Exploration of Real-time Satellite Measurments to Advance Hurricane Intensity Prediction in the Northern Gulf of
Nan Walker, Robert Leben, Steve Anderson, Alaric Haag, Chet Pilley, Mitsuko Korobin
The accurate prediction of hurricane track and intensity is an important endeavor for improvement of public safety during hurricane season. Our overall goal in this research is to assess the potential role that different sources of real-time satellite data can provide to improve hurricane intensity forecasts. We focus on investigating the role that ocean features played in the intensity changes that transpired during the passages of five major hurricanes in the Gulf of Mexico (GoM) between 2004 and 2008 (Ivan, Katrina, Rita, Gustav, Ike). Research has shown that intensity is partially controlled by the underlying ocean temperature and mixed layer ocean heat content (OHC). In the Gulf, regions of high OHC (the Loop Current and warm-core eddies) have the potential of decreasing hurricane intensity. And essential ingredient of air-sea interactions is the hurricane's production of a "cool wake", a region near its path that has the potential of providing negative feedback to intensity. We investigate the development and characteristics of the five cool wakes in detail. In this endeavor, we used several sources of satellite measurements available in near-real-time: infrared measurements and night-time composites of sea surface temperature (SST) from GOES-12, gridded sea-surface height (SSH) maps derived from multiple-satellite altimetry, and microwave SST measurements from TMI and AMSR-E. Atmospheric data included the National Hurricane Center storm track and maximum sustained wind speeds; scatterometer wind measurements; and GOES-12 satellite-tracked winds.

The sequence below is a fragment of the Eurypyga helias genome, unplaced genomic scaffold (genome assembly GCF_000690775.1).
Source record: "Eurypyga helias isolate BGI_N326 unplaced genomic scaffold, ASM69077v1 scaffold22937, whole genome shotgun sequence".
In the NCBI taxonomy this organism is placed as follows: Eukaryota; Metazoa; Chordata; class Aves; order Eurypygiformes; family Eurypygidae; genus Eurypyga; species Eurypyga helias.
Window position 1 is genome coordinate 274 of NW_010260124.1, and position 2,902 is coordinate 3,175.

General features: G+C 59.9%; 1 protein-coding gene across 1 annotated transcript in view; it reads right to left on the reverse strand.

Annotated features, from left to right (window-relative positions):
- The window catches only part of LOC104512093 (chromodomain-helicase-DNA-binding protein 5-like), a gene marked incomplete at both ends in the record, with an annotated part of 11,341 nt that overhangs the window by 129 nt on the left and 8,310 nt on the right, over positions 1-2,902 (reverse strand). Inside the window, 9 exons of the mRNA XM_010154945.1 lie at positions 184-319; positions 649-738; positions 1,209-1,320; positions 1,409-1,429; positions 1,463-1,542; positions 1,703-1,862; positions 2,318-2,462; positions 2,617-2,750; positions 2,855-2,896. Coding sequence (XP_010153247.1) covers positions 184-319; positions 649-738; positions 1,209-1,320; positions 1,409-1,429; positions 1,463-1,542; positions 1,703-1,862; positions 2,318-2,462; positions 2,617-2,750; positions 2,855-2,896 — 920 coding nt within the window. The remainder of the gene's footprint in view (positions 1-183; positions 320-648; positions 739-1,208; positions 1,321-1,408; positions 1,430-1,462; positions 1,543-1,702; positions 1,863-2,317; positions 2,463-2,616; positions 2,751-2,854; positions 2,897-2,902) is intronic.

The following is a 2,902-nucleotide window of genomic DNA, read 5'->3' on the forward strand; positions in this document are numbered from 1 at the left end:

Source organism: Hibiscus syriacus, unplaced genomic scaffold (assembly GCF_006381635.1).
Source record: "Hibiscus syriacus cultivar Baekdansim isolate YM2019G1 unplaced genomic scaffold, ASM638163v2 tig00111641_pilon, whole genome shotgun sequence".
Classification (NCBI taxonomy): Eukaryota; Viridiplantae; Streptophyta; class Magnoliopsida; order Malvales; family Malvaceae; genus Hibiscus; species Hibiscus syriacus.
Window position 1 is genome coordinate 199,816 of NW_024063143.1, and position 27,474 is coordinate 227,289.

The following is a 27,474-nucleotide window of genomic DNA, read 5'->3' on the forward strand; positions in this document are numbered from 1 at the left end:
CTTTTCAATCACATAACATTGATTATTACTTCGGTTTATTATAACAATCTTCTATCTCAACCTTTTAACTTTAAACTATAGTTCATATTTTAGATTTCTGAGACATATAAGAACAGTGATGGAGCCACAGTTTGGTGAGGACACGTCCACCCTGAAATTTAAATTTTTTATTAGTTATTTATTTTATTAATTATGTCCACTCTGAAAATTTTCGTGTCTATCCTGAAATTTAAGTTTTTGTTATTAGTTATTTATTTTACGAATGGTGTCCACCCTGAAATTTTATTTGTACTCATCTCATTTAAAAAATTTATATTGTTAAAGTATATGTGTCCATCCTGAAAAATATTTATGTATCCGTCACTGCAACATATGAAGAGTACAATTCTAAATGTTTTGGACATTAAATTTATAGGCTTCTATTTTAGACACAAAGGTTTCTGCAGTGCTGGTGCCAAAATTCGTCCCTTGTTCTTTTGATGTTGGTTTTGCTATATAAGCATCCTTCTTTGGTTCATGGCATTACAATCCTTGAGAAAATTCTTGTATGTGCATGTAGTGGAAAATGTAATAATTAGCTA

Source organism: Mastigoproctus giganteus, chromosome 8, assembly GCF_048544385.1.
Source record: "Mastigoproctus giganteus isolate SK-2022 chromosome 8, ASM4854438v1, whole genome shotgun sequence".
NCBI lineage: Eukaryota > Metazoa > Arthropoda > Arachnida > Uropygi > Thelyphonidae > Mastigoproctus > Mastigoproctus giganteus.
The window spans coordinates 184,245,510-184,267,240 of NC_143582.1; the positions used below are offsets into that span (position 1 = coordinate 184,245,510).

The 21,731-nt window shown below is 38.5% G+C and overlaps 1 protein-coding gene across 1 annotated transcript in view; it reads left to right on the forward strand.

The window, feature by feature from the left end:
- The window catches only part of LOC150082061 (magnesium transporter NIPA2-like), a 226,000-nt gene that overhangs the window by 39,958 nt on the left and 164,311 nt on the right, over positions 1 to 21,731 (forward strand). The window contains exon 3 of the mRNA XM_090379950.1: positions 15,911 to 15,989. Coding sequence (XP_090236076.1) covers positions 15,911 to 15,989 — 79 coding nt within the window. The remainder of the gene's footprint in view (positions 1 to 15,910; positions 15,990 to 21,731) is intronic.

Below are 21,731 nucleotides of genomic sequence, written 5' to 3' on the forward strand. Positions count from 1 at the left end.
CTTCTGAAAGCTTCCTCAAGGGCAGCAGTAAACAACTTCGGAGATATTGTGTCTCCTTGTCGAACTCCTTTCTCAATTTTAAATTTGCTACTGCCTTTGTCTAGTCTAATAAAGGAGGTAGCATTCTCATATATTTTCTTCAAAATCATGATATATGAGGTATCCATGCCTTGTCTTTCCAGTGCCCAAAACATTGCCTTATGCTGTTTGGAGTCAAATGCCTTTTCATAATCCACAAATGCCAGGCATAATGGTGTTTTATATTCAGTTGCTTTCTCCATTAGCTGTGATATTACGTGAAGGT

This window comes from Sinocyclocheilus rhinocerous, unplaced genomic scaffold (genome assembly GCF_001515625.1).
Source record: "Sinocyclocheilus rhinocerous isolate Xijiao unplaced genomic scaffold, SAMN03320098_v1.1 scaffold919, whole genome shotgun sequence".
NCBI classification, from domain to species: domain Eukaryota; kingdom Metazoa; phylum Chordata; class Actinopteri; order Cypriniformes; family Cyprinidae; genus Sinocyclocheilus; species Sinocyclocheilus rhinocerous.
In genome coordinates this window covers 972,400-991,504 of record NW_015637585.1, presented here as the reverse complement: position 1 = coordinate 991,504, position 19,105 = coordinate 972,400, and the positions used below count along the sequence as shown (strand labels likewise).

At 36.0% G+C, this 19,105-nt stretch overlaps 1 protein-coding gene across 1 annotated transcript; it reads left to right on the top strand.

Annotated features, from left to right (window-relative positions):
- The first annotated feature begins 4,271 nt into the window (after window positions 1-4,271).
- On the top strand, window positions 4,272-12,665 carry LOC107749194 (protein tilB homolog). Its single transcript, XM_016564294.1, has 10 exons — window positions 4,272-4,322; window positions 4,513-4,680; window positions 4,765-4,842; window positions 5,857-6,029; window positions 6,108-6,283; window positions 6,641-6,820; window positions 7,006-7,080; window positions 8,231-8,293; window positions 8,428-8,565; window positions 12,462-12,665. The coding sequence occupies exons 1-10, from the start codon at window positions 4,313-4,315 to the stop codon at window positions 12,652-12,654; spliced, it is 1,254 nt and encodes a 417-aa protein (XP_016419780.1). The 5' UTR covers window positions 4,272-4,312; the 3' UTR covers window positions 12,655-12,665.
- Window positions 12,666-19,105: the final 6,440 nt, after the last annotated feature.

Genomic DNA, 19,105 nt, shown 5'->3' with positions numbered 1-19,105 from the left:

Our analysis demonstrated that three of the five hurricanes intensified over the Loop Current and WCEs while three of the hurricanes weakened in close proximity to the cool wakes that they generated. We found that each cool wake was unique. In all cases, areas of maximum cooling were co-located with regions of cyclonic circulation close to the hurricane's track. Cool wake generation was clearly dependant upon the path of the hurricane in relationship to the position and strength of ocean cyclones. We observed no correlation between hurricane intensity and either the magnitude of temperature change, minimum temperature generated, or size of the cool wake. Based on our results, we conclude that the surveillance of ocean features in the GoM is essential for the advancement of hurricane intensity modeling and prediction. Further study of cool wakes and intensity changes is recommended. Advancement of hurricane intensity prediction would benefit from improved ocean mesoscale sampling afforded by more operational satellite altimeters on orbit.